UX, and its intersection with Instructional Design
The goal in effective instructional design is to get the learners attention and hold it for as long as it takes to get the message across. Learning materials that bore the user, or distract them from the message, fail. That’s why I feel that I belong to a subset of the UX community.
I’ve covered screen design, metrics and best practices. I have sat test subjects in usability labs and watched the way they use my materials. I have taken menus and materials and used eyeball tracking to follow how users scanned their pages, and I’ve experimented with fuzzy glasses and clumsy gloves to reproduce the experiences of partially sighted users or users with mobility problems. Perhaps all of this doesn’t come out in everything I do, but the knowledge and experience are part of my background whenever I am designing materials.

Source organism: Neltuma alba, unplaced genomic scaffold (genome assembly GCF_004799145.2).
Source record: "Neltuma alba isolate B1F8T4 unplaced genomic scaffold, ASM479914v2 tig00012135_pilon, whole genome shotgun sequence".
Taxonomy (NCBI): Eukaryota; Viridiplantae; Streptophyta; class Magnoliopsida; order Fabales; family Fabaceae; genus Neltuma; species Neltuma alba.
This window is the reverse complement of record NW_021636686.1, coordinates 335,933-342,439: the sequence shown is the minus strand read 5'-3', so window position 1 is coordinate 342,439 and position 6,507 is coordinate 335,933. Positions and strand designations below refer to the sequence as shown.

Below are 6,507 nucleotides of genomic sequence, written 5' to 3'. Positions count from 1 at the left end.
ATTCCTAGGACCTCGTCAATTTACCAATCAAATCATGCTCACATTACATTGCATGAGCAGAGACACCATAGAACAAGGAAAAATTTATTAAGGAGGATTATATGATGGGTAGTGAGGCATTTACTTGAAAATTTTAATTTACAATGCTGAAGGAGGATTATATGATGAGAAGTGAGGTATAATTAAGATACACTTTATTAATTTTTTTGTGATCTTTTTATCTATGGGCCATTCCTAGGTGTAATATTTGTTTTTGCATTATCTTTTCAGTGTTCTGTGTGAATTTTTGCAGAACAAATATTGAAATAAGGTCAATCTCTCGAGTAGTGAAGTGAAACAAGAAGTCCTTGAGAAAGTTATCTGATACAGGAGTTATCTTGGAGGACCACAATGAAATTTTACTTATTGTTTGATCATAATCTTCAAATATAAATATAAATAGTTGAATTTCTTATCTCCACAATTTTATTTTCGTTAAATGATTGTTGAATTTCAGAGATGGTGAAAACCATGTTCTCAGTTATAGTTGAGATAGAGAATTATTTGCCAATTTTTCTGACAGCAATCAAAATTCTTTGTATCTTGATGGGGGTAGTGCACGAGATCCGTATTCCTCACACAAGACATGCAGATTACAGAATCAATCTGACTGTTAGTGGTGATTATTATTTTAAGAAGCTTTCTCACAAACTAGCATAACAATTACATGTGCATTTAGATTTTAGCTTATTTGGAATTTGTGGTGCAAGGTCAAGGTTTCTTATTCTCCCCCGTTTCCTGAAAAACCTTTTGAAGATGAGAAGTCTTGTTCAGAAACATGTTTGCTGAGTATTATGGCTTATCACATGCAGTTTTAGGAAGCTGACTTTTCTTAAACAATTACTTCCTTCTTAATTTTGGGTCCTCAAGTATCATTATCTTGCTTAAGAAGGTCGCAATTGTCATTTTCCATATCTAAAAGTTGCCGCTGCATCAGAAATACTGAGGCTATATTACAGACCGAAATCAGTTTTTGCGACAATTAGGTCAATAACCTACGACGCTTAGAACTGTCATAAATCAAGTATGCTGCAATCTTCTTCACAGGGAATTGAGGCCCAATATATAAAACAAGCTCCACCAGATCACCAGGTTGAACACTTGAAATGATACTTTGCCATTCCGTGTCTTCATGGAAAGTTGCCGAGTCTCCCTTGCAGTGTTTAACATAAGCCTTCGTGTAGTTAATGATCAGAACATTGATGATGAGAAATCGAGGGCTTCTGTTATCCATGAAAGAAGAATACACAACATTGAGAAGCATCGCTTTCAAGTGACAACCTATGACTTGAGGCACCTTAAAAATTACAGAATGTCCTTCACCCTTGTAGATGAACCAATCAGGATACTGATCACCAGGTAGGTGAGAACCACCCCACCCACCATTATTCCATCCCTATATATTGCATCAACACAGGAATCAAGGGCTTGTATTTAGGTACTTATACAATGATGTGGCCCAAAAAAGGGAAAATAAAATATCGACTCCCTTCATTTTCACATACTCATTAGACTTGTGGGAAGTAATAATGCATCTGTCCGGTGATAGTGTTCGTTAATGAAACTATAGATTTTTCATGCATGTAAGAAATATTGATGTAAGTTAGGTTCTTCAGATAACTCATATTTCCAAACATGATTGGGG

My work with Volvo allowed me to include some excellent examples of UX design – where you could explore the 3D virtual interior of a car to find special features, for instance, or a game where answering questions gradually revealed parts of a hidden image. Learning and training materials do not have to be boring. Game design is almost an ideal. It’s a common concept: Learning is something that happens when you are doing other things – which is to say that learning is at its most effective when the learner doesn’t realize that it is happening.